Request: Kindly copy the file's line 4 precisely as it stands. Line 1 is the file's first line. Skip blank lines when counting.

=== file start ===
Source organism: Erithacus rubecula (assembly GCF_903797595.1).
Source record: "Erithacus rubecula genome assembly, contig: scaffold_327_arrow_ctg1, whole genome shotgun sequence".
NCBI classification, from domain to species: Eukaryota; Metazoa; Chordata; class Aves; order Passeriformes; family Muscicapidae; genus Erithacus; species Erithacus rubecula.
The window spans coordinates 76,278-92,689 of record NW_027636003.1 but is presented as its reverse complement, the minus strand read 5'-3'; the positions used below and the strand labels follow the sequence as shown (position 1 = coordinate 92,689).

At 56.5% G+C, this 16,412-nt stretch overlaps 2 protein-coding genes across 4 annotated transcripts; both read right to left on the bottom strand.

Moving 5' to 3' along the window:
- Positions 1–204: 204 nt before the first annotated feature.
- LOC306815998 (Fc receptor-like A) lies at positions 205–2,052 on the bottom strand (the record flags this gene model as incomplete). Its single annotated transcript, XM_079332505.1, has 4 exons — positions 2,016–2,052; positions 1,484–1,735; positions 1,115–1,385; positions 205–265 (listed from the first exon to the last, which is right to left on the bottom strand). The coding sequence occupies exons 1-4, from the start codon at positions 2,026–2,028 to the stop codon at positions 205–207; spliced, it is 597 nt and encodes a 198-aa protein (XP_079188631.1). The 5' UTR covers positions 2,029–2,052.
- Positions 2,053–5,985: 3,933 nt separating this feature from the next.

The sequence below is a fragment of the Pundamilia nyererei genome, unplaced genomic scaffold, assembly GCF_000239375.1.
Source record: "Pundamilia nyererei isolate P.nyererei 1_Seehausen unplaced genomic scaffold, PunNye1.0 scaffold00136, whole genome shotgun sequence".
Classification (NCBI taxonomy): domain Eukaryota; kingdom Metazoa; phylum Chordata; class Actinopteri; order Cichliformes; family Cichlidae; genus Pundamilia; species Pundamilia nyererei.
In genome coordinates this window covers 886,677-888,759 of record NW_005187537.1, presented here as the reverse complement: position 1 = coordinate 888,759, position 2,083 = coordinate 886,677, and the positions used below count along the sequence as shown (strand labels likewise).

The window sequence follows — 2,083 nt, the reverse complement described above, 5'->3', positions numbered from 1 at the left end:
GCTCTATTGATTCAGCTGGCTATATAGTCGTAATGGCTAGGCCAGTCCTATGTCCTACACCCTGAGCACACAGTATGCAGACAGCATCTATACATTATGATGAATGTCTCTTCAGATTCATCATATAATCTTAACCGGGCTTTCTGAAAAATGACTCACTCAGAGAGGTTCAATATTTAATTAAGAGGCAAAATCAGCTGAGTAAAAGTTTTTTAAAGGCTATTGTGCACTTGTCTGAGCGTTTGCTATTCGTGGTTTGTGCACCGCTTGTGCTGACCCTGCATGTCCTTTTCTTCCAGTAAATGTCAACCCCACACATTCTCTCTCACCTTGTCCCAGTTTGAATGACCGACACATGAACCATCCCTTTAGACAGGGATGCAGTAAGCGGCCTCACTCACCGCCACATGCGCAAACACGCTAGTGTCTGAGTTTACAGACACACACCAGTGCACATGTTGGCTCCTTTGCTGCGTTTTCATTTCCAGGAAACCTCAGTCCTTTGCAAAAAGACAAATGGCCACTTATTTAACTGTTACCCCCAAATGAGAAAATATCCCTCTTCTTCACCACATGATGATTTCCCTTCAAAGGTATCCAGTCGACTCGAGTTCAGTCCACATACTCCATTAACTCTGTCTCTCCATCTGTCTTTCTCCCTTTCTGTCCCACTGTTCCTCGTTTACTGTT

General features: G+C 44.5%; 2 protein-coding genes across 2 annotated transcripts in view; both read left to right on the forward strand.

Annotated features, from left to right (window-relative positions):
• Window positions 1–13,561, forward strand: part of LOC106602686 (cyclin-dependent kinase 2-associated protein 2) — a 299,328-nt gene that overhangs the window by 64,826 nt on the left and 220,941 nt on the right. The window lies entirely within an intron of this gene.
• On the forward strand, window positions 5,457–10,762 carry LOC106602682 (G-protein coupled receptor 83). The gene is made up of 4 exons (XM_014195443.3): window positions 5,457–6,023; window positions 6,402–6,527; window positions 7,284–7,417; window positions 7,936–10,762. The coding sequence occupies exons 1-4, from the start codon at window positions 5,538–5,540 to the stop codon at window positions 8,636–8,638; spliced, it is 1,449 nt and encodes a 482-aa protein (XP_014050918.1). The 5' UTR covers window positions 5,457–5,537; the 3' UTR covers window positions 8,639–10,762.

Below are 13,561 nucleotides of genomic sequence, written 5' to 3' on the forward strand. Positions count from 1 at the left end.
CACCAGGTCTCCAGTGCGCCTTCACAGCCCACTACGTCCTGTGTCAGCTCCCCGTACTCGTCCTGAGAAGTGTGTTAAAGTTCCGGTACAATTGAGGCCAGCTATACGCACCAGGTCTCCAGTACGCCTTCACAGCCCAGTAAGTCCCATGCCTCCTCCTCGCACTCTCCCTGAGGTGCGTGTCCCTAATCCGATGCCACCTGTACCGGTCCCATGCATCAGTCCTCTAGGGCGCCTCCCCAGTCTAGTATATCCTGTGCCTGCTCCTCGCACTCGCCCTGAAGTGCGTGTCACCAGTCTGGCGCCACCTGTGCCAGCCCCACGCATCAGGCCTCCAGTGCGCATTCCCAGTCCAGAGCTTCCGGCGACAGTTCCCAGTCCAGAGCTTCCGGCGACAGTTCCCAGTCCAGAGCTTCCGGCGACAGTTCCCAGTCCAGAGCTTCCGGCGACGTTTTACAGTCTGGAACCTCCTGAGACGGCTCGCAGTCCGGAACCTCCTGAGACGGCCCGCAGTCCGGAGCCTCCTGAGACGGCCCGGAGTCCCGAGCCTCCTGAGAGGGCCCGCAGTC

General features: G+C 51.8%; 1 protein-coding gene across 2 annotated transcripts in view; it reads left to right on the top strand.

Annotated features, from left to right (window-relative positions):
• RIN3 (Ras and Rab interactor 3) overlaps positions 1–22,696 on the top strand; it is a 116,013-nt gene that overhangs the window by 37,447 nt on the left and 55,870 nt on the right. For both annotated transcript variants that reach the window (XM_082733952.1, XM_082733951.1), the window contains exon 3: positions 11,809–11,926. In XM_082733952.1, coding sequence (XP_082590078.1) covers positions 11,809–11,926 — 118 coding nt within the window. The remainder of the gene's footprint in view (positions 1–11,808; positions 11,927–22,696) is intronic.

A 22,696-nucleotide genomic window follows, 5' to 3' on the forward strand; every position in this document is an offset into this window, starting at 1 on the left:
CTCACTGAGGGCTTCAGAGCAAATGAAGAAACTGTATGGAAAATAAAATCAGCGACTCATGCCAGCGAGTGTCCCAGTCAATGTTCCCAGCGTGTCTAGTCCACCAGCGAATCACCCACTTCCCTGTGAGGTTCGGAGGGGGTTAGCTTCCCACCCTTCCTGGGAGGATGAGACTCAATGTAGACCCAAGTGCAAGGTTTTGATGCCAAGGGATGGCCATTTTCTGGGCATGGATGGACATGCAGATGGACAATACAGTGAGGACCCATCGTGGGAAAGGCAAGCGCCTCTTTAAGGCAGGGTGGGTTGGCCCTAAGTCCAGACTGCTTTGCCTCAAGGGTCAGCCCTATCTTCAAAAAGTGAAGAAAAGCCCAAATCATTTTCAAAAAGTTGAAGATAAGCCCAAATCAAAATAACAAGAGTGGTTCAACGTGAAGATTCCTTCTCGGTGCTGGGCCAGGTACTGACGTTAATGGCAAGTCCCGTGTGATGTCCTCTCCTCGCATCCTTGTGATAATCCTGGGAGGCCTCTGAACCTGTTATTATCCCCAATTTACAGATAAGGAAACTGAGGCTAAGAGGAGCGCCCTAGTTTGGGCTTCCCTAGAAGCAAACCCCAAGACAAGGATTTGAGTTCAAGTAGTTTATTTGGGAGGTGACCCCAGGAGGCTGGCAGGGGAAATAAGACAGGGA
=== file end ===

The window spans coordinates 76,278-92,689 of record NW_027636003.1 but is presented as its reverse complement, the minus strand read 5'-3'; the positions used below and the strand labels follow the sequence as shown (position 1 = coordinate 92,689).